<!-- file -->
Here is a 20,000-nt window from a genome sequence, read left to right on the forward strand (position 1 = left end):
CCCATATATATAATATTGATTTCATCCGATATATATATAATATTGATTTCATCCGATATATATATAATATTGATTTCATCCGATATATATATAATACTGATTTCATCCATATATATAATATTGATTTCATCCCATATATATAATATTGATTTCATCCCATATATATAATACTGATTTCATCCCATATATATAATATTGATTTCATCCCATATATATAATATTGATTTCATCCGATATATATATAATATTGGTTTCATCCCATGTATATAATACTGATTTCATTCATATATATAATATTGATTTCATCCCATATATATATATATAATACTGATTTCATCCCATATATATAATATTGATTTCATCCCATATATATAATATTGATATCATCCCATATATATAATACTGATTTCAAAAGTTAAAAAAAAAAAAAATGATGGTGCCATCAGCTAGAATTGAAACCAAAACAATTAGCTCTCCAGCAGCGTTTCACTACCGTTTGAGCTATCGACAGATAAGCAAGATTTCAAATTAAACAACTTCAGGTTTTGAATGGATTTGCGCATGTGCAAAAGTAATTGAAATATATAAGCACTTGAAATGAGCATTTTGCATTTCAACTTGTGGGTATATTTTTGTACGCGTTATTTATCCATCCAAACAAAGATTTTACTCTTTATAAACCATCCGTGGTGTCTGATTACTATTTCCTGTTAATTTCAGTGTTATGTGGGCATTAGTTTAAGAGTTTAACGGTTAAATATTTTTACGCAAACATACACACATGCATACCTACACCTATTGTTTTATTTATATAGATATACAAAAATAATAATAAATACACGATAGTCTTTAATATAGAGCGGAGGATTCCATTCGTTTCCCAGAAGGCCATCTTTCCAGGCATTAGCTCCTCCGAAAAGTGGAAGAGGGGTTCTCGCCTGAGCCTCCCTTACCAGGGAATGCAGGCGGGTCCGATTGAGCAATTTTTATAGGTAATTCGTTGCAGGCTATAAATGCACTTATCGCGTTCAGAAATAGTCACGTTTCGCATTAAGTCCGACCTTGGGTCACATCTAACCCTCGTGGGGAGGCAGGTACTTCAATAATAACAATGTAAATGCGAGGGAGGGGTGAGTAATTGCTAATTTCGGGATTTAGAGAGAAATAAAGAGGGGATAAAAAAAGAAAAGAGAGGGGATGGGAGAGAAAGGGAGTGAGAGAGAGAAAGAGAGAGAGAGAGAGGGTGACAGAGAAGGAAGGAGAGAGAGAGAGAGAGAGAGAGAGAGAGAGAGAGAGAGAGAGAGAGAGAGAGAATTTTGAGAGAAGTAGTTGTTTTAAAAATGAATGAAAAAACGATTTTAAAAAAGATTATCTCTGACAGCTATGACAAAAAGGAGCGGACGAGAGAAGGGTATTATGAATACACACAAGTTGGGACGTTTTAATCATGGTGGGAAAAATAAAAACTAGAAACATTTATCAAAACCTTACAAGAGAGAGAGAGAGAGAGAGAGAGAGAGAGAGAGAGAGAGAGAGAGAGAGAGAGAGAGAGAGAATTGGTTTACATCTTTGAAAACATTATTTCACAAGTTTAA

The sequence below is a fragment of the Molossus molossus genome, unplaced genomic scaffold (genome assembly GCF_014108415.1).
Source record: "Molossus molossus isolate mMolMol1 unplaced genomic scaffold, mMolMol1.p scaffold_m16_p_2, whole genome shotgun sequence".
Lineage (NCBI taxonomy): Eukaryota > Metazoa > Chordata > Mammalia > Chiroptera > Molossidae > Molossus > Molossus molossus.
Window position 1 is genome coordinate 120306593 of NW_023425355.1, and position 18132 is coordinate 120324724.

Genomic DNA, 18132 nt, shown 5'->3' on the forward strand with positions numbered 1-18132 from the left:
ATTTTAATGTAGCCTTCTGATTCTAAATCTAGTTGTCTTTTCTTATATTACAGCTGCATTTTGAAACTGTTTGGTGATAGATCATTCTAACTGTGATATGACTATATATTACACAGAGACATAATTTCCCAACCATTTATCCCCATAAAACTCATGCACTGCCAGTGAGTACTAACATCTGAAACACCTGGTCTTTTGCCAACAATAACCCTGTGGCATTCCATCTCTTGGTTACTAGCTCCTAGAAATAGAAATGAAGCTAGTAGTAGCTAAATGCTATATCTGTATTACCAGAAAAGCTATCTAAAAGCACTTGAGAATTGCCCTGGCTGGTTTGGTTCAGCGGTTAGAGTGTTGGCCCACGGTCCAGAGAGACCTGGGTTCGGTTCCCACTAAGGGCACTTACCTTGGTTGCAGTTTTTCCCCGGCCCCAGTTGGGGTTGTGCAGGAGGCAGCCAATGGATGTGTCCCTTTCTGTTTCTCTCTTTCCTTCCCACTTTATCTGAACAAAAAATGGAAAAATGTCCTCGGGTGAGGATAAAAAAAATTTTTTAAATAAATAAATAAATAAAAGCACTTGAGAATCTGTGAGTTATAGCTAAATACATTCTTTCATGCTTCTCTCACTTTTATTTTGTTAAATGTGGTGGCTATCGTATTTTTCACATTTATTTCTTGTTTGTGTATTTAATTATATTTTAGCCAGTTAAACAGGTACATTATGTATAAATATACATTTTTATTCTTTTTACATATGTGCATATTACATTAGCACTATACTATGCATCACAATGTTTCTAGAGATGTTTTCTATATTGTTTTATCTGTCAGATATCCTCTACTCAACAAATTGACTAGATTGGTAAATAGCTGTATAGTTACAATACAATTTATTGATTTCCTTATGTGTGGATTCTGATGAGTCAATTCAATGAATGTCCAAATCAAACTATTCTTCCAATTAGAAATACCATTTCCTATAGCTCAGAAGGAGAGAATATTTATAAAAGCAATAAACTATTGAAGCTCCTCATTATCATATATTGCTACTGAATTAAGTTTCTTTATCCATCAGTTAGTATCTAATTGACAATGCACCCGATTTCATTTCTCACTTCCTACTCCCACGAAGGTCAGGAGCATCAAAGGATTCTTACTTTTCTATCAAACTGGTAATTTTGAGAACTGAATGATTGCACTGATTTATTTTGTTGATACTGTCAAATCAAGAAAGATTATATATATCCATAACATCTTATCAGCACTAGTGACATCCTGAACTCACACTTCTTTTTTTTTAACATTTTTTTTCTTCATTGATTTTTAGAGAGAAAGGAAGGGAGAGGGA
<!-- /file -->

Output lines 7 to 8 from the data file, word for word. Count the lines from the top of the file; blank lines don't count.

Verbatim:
Genomic DNA, 18132 nt, shown 5'->3' on the forward strand with positions numbered 1-18132 from the left:
ATTTTAATGTAGCCTTCTGATTCTAAATCTAGTTGTCTTTTCTTATATTACAGCTGCATTTTGAAACTGTTTGGTGATAGATCATTCTAACTGTGATATGACTATATATTACACAGAGACATAATTTCCCAACCATTTATCCCCATAAAACTCATGCACTGCCAGTGAGTACTAACATCTGAAACACCTGGTCTTTTGCCAACAATAACCCTGTGGCATTCCATCTCTTGGTTACTAGCTCCTAGAAATAGAAATGAAGCTAGTAGTAGCTAAATGCTATATCTGTATTACCAGAAAAGCTATCTAAAAGCACTTGAGAATTGCCCTGGCTGGTTTGGTTCAGCGGTTAGAGTGTTGGCCCACGGTCCAGAGAGACCTGGGTTCGGTTCCCACTAAGGGCACTTACCTTGGTTGCAGTTTTTCCCCGGCCCCAGTTGGGGTTGTGCAGGAGGCAGCCAATGGATGTGTCCCTTTCTGTTTCTCTCTTTCCTTCCCACTTTATCTGAACAAAAAATGGAAAAATGTCCTCGGGTGAGGATAAAAAAAATTTTTTAAATAAATAAATAAATAAAAGCACTTGAGAATCTGTGAGTTATAGCTAAATACATTCTTTCATGCTTCTCTCACTTTTATTTTGTTAAATGTGGTGGCTATCGTATTTTTCACATTTATTTCTTGTTTGTGTATTTAATTATATTTTAGCCAGTTAAACAGGTACATTATGTATAAATATACATTTTTATTCTTTTTACATATGTGCATATTACATTAGCACTATACTATGCATCACAATGTTTCTAGAGATGTTTTCTATATTGTTTTATCTGTCAGATATCCTCTACTCAACAAATTGACTAGATTGGTAAATAGCTGTATAGTTACAATACAATTTATTGATTTCCTTATGTGTGGATTCTGATGAGTCAATTCAATGAATGTCCAAATCAAACTATTCTTCCAATTAGAAATACCATTTCCTATAGCTCAGAAGGAGAGAATATTTATAAAAGCAATAAACTATTGAAGCTCCTCATTATCATATATTGCTACTGAATTAAGTTTCTTTATCCATCAGTTAGTATCTAATTGACAATGCACCCGATTTCATTTCTCACTTCCTACTCCCACGAAGGTCAGGAGCATCAAAGGATTCTTACTTTTCTATCAAACTGGTAATTTTGAGAACTGAATGATTGCACTGATTTATTTTGTTGATACTGTCAAATCAAGAAAGATTATATATATCCATAACATCTTATCAGCACTAGTGACATCCTGAACTCACACTTCTTTTTTTTTAACATTTTTTTTCTTCATTGATTTTTAGAGAGAAAGGAAGGGAGAGGGA